100 Days of Writing – Day Ten

Get Up and Go

What gives you purpose? Do you have a dream or passion that you share with others?

I don’t have to ponder too long to answer the question about what gives my life purpose. For the past forty-one years, including twelve after my “retirement,” I have been a classroom teacher.

Each assignment I’ve been placed in has given me an opportunity to practice what I love most – teaching.

Whether the subject matter is math or science, drama or language arts, I feel like I’m having a positive influence on the students I teach and that gives my life purpose. It also happens to be what I’m most passionate about. I truly feel at home in the classroom.

And while I hope I do an adequate job of helping them learn the subjects matter at hand, I think my true purpose goes far beyond that.

I hope that…..

  • my off-brand sense of humor makes their days a bit brighter and brings laughter into their lives.
  • my acceptance of students from diverse backgrounds helps them to be more accepting of those who are different.
  • making the subject matter relevant to their daily lives causes them to look for connections with what we’re learning in the classroom and the outside world.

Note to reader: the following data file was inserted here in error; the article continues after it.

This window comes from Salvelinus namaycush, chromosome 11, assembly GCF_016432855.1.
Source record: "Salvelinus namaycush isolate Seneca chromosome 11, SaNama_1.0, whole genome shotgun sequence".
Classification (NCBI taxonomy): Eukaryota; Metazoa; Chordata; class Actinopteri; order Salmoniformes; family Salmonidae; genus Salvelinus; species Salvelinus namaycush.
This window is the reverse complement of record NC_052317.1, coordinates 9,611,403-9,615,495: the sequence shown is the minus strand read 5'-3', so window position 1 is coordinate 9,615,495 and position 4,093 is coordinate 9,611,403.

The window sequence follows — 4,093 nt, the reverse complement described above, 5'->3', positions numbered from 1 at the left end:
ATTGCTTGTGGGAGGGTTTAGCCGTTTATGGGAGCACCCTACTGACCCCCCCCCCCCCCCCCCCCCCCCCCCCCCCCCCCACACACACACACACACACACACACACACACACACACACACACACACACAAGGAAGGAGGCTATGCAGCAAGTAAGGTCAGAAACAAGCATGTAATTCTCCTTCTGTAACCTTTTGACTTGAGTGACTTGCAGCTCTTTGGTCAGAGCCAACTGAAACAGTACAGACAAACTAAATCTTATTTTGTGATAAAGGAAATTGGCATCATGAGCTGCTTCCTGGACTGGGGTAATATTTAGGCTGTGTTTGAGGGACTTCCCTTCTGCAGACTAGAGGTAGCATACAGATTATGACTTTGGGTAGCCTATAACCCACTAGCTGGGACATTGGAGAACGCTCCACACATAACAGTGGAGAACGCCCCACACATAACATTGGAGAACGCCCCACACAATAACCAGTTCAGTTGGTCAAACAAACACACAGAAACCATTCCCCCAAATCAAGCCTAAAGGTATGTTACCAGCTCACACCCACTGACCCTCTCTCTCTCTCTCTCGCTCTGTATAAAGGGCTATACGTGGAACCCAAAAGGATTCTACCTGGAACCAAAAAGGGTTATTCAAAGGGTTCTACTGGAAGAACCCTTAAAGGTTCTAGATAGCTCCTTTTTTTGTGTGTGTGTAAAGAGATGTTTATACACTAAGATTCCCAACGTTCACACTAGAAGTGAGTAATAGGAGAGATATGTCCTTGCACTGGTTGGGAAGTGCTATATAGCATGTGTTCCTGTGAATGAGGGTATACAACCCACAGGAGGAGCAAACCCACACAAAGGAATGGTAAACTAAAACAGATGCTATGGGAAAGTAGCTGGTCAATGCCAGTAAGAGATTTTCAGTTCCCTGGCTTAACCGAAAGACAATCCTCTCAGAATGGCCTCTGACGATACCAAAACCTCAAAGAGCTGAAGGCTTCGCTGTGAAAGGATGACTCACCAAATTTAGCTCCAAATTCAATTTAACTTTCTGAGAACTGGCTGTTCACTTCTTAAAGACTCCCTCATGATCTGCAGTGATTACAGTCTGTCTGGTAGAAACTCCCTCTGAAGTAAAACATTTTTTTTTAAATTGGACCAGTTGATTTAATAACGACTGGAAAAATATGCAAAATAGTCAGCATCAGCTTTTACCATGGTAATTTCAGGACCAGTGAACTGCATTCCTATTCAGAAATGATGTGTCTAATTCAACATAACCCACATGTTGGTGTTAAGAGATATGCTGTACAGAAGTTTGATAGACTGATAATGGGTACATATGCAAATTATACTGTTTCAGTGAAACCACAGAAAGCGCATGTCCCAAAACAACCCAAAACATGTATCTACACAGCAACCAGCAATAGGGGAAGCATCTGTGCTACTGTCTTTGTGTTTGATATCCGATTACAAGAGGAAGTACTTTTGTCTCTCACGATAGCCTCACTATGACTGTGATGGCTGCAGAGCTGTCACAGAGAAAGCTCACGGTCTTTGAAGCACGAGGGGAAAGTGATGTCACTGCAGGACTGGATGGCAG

• my caring attitude, even when there are undesired behaviors, teaches them the practice and attitude to become productive citizens one day.
  • when they say that Mr. Moser was one of their teachers, they’re able to smile and have fond memories.

And that is what gives my life purpose.

100 Days of Writing – Day Nine

A Place in History

What historical event or contexts – way back in time or more recently – have affected you individually or as a family?

I would have to say that the coronavirus pandemic has had a huge effect on me individually, on my family, and on society as a whole. Little did we realize in March of 2020 how our world was getting ready to change.

The virus at first was something that we heard about happening in “other places.” China and countries across the big pond seem to be most affected. Then we heard of cases in the United States, but those seemed to be confined to New York and other northern states.

Eventually, cases made their way to North Carolina, but still, even then, it seemed so far away. When the governor said we would be taking a break from schools on March 13th, it began to ring a more serious note.